By Carl Adamshick:
You had been gone a few days.
The place went looking for you,
unaware you were returning.
I remained lonely in the evening
when the moon broadcasted
silence through the dust.
My love was once
a faint blue tear
of thin glass glowing
in my chest.
Now my love is you.
It must be three in the afternoon
and I am trying to sleep
on your side of the bed.
THE CONSECRATION OF AN APRICOT
It has become what was irrepressible
in its nature. It is the color of fire
suspended in a passion of green.
It is ordained the egg of the sun
and when the hull of the moon
rides through a whisper of stars
it is a fever, desirable for its sweet
ache on the tongue. It is the swell
and flesh of a flower, the lost
antecedent of an almond-stone
heart. One after another after another
fills its office and falls into death’s
inception, where it is observed
on the slope of a knoll, lucid,
laid open, and rotting in utter beauty.
“Home” first appeared in The Oregonian. “The Consecration of an Apricot” first appeared in the Mid-American Review. These poems are published here today with permission from the poet.
Carl Adamshick won the 2010 Walt Whitman Award. His book Curses and Wishes is to be published in March of 2011.
Editor’s Note: I came across Carl Adamshick’s work in the recent issue of Narrative Magazine and I just about died and went to poetry heaven. Letter, which appears in that issue, is a must-read for any lover of that genre of poetry that intersects with the sexual and the heart, of which I most definitely am one. With the help of Lezlie Mayers, editor of the Friday Poetry Series here on As It Ought To Be, I was able to track down this poet-on-the-forefront and obtain his permission to print the two poems featured today.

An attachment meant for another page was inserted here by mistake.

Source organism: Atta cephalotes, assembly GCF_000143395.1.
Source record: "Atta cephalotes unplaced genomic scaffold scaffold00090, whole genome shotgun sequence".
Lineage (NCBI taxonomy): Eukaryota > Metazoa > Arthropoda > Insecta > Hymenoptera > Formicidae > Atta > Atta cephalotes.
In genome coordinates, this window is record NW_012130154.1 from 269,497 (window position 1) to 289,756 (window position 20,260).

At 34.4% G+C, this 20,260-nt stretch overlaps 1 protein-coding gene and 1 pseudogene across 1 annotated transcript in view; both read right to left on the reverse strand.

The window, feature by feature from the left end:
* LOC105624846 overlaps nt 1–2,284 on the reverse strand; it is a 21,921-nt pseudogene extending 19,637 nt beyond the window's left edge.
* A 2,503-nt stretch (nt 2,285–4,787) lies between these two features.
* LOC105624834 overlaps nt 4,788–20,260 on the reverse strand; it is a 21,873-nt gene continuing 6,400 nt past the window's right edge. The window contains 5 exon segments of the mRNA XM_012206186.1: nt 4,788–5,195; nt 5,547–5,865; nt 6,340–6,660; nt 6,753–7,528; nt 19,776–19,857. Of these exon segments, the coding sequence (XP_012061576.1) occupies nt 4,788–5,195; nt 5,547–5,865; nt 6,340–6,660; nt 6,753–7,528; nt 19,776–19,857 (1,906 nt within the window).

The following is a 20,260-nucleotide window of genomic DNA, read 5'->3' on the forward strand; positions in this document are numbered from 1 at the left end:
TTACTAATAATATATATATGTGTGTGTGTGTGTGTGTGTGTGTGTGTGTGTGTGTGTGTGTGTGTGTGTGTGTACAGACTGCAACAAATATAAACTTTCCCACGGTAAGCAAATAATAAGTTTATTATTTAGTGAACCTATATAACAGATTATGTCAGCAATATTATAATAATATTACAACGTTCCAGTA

According to the poet Dorianne Laux, Adamshick “has not joined the ranks of the M.F.A./Ph.D.’s and has never attended a writer’s conference or residency.” His work speaks for itself, I believe, in showing where nature outshines nurture, and how one can maintain genius simplicity in poetry by remaining outside of the world of literary higher ed. With moments like “It is the swell and flesh of a flower, “My love was once a faint blue tear of thin glass glowing in my chest. Now my love is you,” and “desirable for its sweet ache on the tongue,” Adamshick’s choice of language is a delight to the senses and the heart, a combination that is pure delight to those who love great poetry.
Want to read more by and about Carl Adamshick?
Carl Adamshick Receives the 2010 Walt Whitman Award
The Olives of Oblivion